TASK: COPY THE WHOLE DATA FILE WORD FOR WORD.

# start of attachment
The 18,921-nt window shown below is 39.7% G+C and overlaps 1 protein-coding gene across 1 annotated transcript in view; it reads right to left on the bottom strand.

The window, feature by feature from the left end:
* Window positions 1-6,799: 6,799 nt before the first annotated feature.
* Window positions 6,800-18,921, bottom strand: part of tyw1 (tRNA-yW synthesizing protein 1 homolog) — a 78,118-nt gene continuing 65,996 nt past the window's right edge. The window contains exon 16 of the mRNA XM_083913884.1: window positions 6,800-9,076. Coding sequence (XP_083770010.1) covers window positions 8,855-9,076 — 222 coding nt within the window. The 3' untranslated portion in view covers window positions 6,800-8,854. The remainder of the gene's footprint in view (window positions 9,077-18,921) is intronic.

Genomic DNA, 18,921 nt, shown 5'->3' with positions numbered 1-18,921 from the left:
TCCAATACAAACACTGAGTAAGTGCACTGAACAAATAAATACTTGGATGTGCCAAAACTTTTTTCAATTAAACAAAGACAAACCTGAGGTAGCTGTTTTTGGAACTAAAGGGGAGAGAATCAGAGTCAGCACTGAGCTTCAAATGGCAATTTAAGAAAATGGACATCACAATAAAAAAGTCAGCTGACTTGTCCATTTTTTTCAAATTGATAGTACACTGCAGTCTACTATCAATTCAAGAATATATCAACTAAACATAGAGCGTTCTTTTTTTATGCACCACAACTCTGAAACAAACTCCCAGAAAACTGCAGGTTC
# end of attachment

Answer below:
The 18,921-nt window shown below is 39.7% G+C and overlaps 1 protein-coding gene across 1 annotated transcript in view; it reads right to left on the bottom strand.

The window, feature by feature from the left end:
* Window positions 1-6,799: 6,799 nt before the first annotated feature.
* Window positions 6,800-18,921, bottom strand: part of tyw1 (tRNA-yW synthesizing protein 1 homolog) — a 78,118-nt gene continuing 65,996 nt past the window's right edge. The window contains exon 16 of the mRNA XM_083913884.1: window positions 6,800-9,076. Coding sequence (XP_083770010.1) covers window positions 8,855-9,076 — 222 coding nt within the window. The 3' untranslated portion in view covers window positions 6,800-8,854. The remainder of the gene's footprint in view (window positions 9,077-18,921) is intronic.

Genomic DNA, 18,921 nt, shown 5'->3' with positions numbered 1-18,921 from the left:
TCCAATACAAACACTGAGTAAGTGCACTGAACAAATAAATACTTGGATGTGCCAAAACTTTTTTCAATTAAACAAAGACAAACCTGAGGTAGCTGTTTTTGGAACTAAAGGGGAGAGAATCAGAGTCAGCACTGAGCTTCAAATGGCAATTTAAGAAAATGGACATCACAATAAAAAAGTCAGCTGACTTGTCCATTTTTTTCAAATTGATAGTACACTGCAGTCTACTATCAATTCAAGAATATATCAACTAAACATAGAGCGTTCTTTTTTTATGCACCACAACTCTGAAACAAACTCCCAGAAAACTGCAGGTTC